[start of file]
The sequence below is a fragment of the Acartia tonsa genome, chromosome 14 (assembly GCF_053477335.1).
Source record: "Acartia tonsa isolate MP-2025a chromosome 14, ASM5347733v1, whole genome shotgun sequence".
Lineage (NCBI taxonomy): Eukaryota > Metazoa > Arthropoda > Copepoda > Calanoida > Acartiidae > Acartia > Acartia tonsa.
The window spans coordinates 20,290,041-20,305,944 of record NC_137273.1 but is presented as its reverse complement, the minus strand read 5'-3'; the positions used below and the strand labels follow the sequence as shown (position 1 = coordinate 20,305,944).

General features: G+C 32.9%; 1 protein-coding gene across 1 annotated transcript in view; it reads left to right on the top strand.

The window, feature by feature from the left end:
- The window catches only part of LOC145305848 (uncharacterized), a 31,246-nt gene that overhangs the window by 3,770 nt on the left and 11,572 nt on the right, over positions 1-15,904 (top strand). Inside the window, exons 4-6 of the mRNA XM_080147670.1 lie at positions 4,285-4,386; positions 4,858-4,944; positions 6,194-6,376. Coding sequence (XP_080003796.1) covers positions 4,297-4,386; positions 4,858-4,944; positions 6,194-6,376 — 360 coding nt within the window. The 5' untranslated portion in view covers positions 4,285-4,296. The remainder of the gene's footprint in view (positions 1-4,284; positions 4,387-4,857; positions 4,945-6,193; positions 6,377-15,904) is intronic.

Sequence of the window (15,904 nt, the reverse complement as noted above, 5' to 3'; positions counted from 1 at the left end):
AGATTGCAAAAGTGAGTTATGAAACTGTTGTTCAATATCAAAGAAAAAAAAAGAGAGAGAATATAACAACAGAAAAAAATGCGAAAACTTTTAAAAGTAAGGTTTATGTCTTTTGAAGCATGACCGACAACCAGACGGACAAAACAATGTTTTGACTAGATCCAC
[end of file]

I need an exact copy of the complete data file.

The sequence below is a fragment of the Acartia tonsa genome, chromosome 14 (assembly GCF_053477335.1).
Source record: "Acartia tonsa isolate MP-2025a chromosome 14, ASM5347733v1, whole genome shotgun sequence".
Lineage (NCBI taxonomy): Eukaryota > Metazoa > Arthropoda > Copepoda > Calanoida > Acartiidae > Acartia > Acartia tonsa.
The window spans coordinates 20,290,041-20,305,944 of record NC_137273.1 but is presented as its reverse complement, the minus strand read 5'-3'; the positions used below and the strand labels follow the sequence as shown (position 1 = coordinate 20,305,944).

General features: G+C 32.9%; 1 protein-coding gene across 1 annotated transcript in view; it reads left to right on the top strand.

The window, feature by feature from the left end:
- The window catches only part of LOC145305848 (uncharacterized), a 31,246-nt gene that overhangs the window by 3,770 nt on the left and 11,572 nt on the right, over positions 1-15,904 (top strand). Inside the window, exons 4-6 of the mRNA XM_080147670.1 lie at positions 4,285-4,386; positions 4,858-4,944; positions 6,194-6,376. Coding sequence (XP_080003796.1) covers positions 4,297-4,386; positions 4,858-4,944; positions 6,194-6,376 — 360 coding nt within the window. The 5' untranslated portion in view covers positions 4,285-4,296. The remainder of the gene's footprint in view (positions 1-4,284; positions 4,387-4,857; positions 4,945-6,193; positions 6,377-15,904) is intronic.

Sequence of the window (15,904 nt, the reverse complement as noted above, 5' to 3'; positions counted from 1 at the left end):
AGATTGCAAAAGTGAGTTATGAAACTGTTGTTCAATATCAAAGAAAAAAAAAGAGAGAGAATATAACAACAGAAAAAAATGCGAAAACTTTTAAAAGTAAGGTTTATGTCTTTTGAAGCATGACCGACAACCAGACGGACAAAACAATGTTTTGACTAGATCCAC